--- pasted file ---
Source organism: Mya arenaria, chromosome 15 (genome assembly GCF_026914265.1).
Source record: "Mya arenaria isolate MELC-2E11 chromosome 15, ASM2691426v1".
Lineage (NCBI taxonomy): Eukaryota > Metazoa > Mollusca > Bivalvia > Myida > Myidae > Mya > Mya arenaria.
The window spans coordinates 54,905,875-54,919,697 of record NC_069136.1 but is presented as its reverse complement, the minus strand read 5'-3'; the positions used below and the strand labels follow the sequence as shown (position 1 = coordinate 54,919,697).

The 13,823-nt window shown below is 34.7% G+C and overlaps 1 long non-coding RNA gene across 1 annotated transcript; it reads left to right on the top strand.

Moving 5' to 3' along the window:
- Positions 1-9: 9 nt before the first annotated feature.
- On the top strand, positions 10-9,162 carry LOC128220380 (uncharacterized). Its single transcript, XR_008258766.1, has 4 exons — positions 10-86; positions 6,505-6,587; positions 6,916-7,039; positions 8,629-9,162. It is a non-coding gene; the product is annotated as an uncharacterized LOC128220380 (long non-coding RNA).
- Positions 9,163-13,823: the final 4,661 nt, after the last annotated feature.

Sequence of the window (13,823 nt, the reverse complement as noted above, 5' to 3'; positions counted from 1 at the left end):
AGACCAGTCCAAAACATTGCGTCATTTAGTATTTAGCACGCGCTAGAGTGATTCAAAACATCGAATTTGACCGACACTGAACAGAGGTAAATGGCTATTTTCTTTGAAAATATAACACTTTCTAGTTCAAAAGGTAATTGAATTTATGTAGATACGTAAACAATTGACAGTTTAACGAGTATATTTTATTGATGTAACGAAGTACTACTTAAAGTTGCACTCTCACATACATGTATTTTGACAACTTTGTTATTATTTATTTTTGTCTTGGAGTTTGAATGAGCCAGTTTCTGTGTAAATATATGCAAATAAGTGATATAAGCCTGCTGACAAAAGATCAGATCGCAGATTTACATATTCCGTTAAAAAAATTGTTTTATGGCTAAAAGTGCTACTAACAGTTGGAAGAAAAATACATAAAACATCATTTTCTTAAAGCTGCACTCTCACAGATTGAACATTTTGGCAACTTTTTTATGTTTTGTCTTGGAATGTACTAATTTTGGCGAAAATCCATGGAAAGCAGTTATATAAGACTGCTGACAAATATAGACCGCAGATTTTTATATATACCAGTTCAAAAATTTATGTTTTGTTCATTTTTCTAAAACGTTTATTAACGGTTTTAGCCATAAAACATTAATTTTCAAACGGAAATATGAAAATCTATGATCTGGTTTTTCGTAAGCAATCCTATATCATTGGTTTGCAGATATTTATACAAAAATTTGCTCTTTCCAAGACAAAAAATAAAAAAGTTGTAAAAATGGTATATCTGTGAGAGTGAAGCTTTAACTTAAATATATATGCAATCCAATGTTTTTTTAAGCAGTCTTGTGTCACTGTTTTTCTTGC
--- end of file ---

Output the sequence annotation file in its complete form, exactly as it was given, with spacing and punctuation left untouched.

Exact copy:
Source organism: Mya arenaria, chromosome 15 (genome assembly GCF_026914265.1).
Source record: "Mya arenaria isolate MELC-2E11 chromosome 15, ASM2691426v1".
Lineage (NCBI taxonomy): Eukaryota > Metazoa > Mollusca > Bivalvia > Myida > Myidae > Mya > Mya arenaria.
The window spans coordinates 54,905,875-54,919,697 of record NC_069136.1 but is presented as its reverse complement, the minus strand read 5'-3'; the positions used below and the strand labels follow the sequence as shown (position 1 = coordinate 54,919,697).

The 13,823-nt window shown below is 34.7% G+C and overlaps 1 long non-coding RNA gene across 1 annotated transcript; it reads left to right on the top strand.

Moving 5' to 3' along the window:
- Positions 1-9: 9 nt before the first annotated feature.
- On the top strand, positions 10-9,162 carry LOC128220380 (uncharacterized). Its single transcript, XR_008258766.1, has 4 exons — positions 10-86; positions 6,505-6,587; positions 6,916-7,039; positions 8,629-9,162. It is a non-coding gene; the product is annotated as an uncharacterized LOC128220380 (long non-coding RNA).
- Positions 9,163-13,823: the final 4,661 nt, after the last annotated feature.

Sequence of the window (13,823 nt, the reverse complement as noted above, 5' to 3'; positions counted from 1 at the left end):
AGACCAGTCCAAAACATTGCGTCATTTAGTATTTAGCACGCGCTAGAGTGATTCAAAACATCGAATTTGACCGACACTGAACAGAGGTAAATGGCTATTTTCTTTGAAAATATAACACTTTCTAGTTCAAAAGGTAATTGAATTTATGTAGATACGTAAACAATTGACAGTTTAACGAGTATATTTTATTGATGTAACGAAGTACTACTTAAAGTTGCACTCTCACATACATGTATTTTGACAACTTTGTTATTATTTATTTTTGTCTTGGAGTTTGAATGAGCCAGTTTCTGTGTAAATATATGCAAATAAGTGATATAAGCCTGCTGACAAAAGATCAGATCGCAGATTTACATATTCCGTTAAAAAAATTGTTTTATGGCTAAAAGTGCTACTAACAGTTGGAAGAAAAATACATAAAACATCATTTTCTTAAAGCTGCACTCTCACAGATTGAACATTTTGGCAACTTTTTTATGTTTTGTCTTGGAATGTACTAATTTTGGCGAAAATCCATGGAAAGCAGTTATATAAGACTGCTGACAAATATAGACCGCAGATTTTTATATATACCAGTTCAAAAATTTATGTTTTGTTCATTTTTCTAAAACGTTTATTAACGGTTTTAGCCATAAAACATTAATTTTCAAACGGAAATATGAAAATCTATGATCTGGTTTTTCGTAAGCAATCCTATATCATTGGTTTGCAGATATTTATACAAAAATTTGCTCTTTCCAAGACAAAAAATAAAAAAGTTGTAAAAATGGTATATCTGTGAGAGTGAAGCTTTAACTTAAATATATATGCAATCCAATGTTTTTTTAAGCAGTCTTGTGTCACTGTTTTTCTTGC